The era of the American civil rights movement was characterized by grassroots nonviolent protests and civil disobedience involving students, activists, and a large contingent of participants in African American religious culture. These protests and acts of civil disobedience regularly targeted exemplary forms of racial discrimination. Sit-ins at segregated venues like the Greensboro, North Carolina, sit-ins (1960), and boycotts like the Montgomery, Alabama, Bus Boycott (1955–
56) directly challenged legal segregation, bringing national and global attention to the civil inequities. This group faced substantive opposition from local and state law enforcement agencies in the American south, as well as political and judicial elements.
Violence, murder, and intimidation, combined with prosecution and imprisonment, were deployed against the movement participants. In 1954, the Supreme Court handed down its decision in Brown v. Board of Education, declaring segregated schools unconstitutional and later ordering the system of segregation dismantled “with all deliberate speed.” Subsequent challenges to the Montgomery bus system (1955–56, ending with Browder v. Gayle), the segregated Central High School in Little Rock, Arkansas (1957–58, ending with Cooper v. Aaron), and others marked the progress of the movement. However, a campaign to take nonviolent action into the heart of the segregated south resulted in escalating violence. Freedom Rides in 1961 in South Carolina, Alabama, and Mississippi were
particularly brutal. A bus was firebombed, and police allowed members of the Ku Klux Klan to attack another group.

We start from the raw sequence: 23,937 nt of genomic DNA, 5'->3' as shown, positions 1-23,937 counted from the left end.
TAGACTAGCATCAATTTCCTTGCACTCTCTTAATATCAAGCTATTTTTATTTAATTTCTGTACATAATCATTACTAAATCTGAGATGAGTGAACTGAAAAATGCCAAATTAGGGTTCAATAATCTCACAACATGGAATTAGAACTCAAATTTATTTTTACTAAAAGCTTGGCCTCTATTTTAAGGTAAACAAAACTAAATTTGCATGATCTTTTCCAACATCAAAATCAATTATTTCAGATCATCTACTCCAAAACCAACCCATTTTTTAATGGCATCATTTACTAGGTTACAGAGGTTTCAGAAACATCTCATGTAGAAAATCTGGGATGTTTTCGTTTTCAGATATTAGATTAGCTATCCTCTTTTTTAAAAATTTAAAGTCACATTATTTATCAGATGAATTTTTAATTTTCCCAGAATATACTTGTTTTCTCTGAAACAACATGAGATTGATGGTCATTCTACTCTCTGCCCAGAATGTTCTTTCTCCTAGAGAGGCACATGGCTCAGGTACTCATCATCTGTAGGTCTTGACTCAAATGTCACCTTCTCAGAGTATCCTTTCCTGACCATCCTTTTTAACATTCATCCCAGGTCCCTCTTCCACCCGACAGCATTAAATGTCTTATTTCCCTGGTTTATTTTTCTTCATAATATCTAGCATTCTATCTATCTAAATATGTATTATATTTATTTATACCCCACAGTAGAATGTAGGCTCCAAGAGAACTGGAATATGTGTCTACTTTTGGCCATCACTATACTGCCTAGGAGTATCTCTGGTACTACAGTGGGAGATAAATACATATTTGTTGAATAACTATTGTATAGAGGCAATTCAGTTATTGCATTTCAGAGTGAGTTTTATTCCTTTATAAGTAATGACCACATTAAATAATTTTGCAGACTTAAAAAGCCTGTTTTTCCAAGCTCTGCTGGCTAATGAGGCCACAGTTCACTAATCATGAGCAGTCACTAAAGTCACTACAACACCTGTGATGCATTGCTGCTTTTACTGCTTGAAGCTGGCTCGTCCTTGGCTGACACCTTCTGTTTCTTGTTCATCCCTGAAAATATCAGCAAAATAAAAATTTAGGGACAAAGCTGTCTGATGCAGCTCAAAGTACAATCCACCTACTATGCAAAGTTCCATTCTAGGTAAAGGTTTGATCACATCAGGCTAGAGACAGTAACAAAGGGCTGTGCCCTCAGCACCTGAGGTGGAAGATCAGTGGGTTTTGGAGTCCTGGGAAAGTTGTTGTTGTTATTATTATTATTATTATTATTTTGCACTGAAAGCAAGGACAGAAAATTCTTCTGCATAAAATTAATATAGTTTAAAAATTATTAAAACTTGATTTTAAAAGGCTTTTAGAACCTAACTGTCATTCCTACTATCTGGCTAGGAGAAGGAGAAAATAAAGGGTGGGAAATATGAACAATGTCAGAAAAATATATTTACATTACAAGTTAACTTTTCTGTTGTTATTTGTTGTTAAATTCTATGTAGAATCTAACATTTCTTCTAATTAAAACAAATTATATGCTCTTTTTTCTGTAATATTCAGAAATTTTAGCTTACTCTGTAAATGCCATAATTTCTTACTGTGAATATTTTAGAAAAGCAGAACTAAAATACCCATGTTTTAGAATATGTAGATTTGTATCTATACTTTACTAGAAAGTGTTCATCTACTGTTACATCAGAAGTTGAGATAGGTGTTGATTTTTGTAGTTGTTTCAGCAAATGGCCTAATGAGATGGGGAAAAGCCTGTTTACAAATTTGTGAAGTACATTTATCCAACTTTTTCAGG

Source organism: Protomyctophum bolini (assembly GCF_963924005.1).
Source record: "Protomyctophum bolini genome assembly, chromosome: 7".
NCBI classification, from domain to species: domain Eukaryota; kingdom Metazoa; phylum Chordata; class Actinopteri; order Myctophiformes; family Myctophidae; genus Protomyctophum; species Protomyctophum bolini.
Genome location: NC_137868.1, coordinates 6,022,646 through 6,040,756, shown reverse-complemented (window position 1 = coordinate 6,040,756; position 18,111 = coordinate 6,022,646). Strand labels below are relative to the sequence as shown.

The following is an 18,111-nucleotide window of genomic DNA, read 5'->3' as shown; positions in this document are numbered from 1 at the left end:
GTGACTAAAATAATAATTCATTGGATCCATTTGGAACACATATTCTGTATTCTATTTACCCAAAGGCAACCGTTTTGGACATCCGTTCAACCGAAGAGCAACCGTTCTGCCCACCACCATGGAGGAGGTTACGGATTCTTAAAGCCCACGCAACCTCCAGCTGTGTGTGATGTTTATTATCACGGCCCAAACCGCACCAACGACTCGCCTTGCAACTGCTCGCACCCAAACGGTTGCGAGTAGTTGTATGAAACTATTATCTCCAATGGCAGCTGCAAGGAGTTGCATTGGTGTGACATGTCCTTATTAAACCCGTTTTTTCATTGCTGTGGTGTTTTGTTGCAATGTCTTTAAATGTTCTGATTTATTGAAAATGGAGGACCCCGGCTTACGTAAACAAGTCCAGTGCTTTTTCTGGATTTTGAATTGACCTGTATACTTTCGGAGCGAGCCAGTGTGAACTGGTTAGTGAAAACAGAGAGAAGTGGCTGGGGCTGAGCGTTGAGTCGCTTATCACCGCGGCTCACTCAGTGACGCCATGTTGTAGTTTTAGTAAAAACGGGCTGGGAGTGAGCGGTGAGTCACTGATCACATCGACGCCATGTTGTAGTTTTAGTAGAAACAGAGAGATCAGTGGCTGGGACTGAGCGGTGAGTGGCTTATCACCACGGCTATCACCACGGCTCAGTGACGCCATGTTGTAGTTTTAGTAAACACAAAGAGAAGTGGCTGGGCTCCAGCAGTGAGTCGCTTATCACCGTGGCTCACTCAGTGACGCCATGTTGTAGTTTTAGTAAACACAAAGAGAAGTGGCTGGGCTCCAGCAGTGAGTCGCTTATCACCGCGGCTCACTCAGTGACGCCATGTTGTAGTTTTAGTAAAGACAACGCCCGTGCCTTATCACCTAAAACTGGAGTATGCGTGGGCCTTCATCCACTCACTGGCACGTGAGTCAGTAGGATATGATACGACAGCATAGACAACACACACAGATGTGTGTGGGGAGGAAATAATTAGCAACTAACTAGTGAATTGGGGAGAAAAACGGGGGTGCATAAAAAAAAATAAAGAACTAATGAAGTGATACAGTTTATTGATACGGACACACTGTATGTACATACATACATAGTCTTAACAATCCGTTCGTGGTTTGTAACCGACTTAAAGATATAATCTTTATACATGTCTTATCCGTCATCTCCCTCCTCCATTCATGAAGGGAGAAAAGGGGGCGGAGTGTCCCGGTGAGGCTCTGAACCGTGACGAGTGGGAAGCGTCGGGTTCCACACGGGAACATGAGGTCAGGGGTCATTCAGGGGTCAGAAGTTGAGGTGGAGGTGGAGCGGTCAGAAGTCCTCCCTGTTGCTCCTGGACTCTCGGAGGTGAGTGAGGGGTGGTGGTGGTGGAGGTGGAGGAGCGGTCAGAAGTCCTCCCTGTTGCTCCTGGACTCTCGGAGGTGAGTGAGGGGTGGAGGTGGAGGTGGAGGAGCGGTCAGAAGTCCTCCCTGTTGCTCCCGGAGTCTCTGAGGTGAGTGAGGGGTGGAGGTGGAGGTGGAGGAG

A substantial number of Freedom Riders were arrested and imprisoned, and still more were beaten by mobs. In addition to Freedom Rides, various organizations within the movement organized and advanced a voter registration project, harnessing the black voter strength long reduced by white intimidation. The response from the southern opponents was brutal and violent, including murder. The Civil Rights Act of 1964, given a burst of public support by shock over the murder of three civil rights activists in Mississippi, made the premier components of racial discrimination illegal, including barriers to voter registration and barriers to equal access to public accommodations. In addition, the Voting Rights Act of 1965 more finely combed the list of barriers to suffrage and also required states
with a history of discrimination in voting rights to clear any proposed change to voting requirements with the federal government.